HOWTO configure the auditing of the system (auditd)

Introduction

The audit service is provided for system auditing. By default, this service audits about SELinux AVC denials and certain types of security-relevant events such as system logins, account modifications, and authentication events performed by programs such as sudo.

Under its default configuration, auditd has modest disk space requirements, and should not noticeably impact system performance. The audit service, configured with at least its default rules, is strongly recommended for all sites, regardless of whether they are running SELinux. Networks with high security level often have substantial auditing requirements and auditd can be configured to meet these requirements:

  • Ensure Auditing is Configured to Collect Certain System Events
  • Information on the Use of Print Command (unsuccessful and successful)
  • Startup and Shutdown Events (unsuccessful and successful)
  • Ensure the auditing software can record the following for each audit event:
    • When the event appears
    • Who initiated the event
    • Type of the event
    • Success or failure of the event
    • Origin of the request (example: terminal ID)
    • For events that introduce an object into a user’s address space, and for object deletion events, the name of the object, and in MLS systems, the objects security level.
  • Ensure daily of the audit logs
  • Ensure that the audit data files have restrictive permissions (at least 640).

Install the audit package

The audit package contains the user space utilities for storing and searching the audit records generate by the audit subsystem in the Linux 2.6 kernel. Use yum to install the package:

Command: installing the audit service
# yum install audit

Enable the auditd Service

Then to start automatically the auditd service at boot time, use the following command:

Command: autostarting the audit service
# chkconfig auditd on

By default, auditd logs only:

  • SELinux denials,
  • modifications to user accounts (useradd, passwd, etc),
  • login events,
  • sudo calls.

Log files are stored in /var/log/audit/audit.log. auditd rotates logs by size of 5MB with a retention of 4 files. it results by a maximum of 20MB of audit data in total, and auditd refuses to write entries when there is not enough space left of the file system to avoid the risk of audit data filling the file system and impacting other services. However, it is possible to lose audit data if the system is too loaded.

Configure data retention

Amount of data to retain

First of all is to determine the amount of audit data (in megabytes) that will be retained in each log file. Then edit the file /etc/audit/auditd.conf:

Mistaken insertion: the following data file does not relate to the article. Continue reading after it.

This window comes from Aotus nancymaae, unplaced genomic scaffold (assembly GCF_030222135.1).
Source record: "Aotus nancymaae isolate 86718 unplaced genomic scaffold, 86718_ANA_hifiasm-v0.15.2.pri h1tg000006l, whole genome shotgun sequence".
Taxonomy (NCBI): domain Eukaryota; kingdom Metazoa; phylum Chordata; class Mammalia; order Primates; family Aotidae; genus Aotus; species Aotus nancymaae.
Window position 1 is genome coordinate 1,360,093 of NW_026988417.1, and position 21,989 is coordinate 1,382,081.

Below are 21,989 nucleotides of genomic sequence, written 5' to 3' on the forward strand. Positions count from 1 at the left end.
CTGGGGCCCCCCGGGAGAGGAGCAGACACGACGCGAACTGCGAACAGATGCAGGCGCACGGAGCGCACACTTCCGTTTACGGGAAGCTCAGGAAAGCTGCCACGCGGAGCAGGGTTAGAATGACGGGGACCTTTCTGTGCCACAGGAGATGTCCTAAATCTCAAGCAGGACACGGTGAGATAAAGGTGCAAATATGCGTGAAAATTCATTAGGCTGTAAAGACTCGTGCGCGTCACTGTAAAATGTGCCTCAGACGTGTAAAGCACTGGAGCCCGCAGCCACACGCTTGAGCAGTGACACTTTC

Command: editing /etc/audit/auditd.conf
# vi /etc/audit/auditd.conf

Add or modify the following line (where SIZE is the chosen amount of audit data in megabytes):

Config File: /etc/audit/auditd.conf
...
max_log_file = SIZE
...

Dedicated partition

Use a dedicated file system for log files. It is very simple to create such a partition or logical volume during system installation time. The file system should be larger than the maximum space which auditd will use, which is in fact the maximum size of each log file (max_log_file parameter) multiplied by the number of log files (num_logs parameter).

One the file system is created, add the following line into /etc/fstab (modify it to fit the system configuration):

Config File: /etc/fstab
...
/dev/vg/audit   /var/log/audit   ext3    defaults,noexec,nodev,nosuid     0 0
...

Mount the file system using the following command:

Command: mounting /var/log/audit
# mount /var/log/audit

Avoid the loose of audit data

If you don’t want to loose any audit data, it is possible to disable the machine when auditing cannot be performed, configure auditd to shutdown the system when the file system for auditing become low.

Edit /etc/audit/auditd.conf:

Command: editing /etc/audit/auditd.conf
# vi /etc/audit/auditd.conf

Add or modify the following lines:

Config File: /etc/audit/auditd.conf
...
space_left_action = email
action_mail_acct = root
admin_space_left_action = halt
...

The default action to take when the logs reach their maximum size is to rotate them, deleting the oldest one. If it is more important to retain all possible auditing information, even if it opens the possibility of filling completely the file system and taking the action defined by admin_space_left_action, add or modify the line: